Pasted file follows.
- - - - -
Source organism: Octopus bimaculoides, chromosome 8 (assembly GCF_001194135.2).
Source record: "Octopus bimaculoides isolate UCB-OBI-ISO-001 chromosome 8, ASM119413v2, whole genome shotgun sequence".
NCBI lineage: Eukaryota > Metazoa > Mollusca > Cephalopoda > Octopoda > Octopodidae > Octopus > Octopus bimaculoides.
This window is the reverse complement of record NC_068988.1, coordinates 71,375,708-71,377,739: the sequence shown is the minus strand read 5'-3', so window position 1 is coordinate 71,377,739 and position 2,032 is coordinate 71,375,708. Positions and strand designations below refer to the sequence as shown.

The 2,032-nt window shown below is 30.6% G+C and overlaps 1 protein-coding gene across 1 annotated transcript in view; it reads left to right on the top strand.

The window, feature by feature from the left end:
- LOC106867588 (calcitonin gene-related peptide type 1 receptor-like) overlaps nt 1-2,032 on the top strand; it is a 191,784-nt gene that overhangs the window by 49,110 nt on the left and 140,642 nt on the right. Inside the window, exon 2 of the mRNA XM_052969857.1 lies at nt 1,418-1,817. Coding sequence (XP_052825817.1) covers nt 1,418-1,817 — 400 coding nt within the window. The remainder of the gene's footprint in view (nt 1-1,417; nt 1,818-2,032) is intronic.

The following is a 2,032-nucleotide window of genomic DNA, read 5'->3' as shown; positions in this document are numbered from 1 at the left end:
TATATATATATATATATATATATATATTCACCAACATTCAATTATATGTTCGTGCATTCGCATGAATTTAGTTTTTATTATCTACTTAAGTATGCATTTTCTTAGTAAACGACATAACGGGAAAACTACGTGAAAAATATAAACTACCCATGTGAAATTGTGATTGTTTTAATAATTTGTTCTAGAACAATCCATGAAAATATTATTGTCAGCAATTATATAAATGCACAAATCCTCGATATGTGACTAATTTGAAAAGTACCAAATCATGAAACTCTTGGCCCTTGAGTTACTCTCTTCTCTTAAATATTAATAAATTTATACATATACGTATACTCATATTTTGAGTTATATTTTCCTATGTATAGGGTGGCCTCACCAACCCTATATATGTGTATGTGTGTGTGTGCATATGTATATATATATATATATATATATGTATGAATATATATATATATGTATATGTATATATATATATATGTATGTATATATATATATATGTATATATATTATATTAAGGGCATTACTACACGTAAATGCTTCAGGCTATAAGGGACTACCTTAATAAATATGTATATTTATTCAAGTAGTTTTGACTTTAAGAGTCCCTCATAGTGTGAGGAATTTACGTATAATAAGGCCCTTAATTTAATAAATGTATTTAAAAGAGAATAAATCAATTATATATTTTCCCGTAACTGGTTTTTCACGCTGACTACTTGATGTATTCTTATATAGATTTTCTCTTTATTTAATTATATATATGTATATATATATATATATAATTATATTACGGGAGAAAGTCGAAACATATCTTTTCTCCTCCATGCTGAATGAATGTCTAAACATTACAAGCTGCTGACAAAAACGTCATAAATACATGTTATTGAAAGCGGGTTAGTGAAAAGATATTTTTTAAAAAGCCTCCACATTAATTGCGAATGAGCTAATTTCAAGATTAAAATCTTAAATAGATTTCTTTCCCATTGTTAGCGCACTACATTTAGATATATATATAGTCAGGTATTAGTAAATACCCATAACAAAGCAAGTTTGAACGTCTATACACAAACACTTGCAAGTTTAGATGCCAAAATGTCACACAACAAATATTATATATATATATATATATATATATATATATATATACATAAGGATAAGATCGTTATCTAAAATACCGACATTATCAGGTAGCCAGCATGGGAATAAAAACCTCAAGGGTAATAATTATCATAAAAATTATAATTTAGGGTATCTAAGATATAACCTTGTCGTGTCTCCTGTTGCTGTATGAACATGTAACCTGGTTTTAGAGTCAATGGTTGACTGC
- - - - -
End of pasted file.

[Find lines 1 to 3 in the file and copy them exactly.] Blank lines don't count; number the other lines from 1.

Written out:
Source organism: Octopus bimaculoides, chromosome 8 (assembly GCF_001194135.2).
Source record: "Octopus bimaculoides isolate UCB-OBI-ISO-001 chromosome 8, ASM119413v2, whole genome shotgun sequence".
NCBI lineage: Eukaryota > Metazoa > Mollusca > Cephalopoda > Octopoda > Octopodidae > Octopus > Octopus bimaculoides.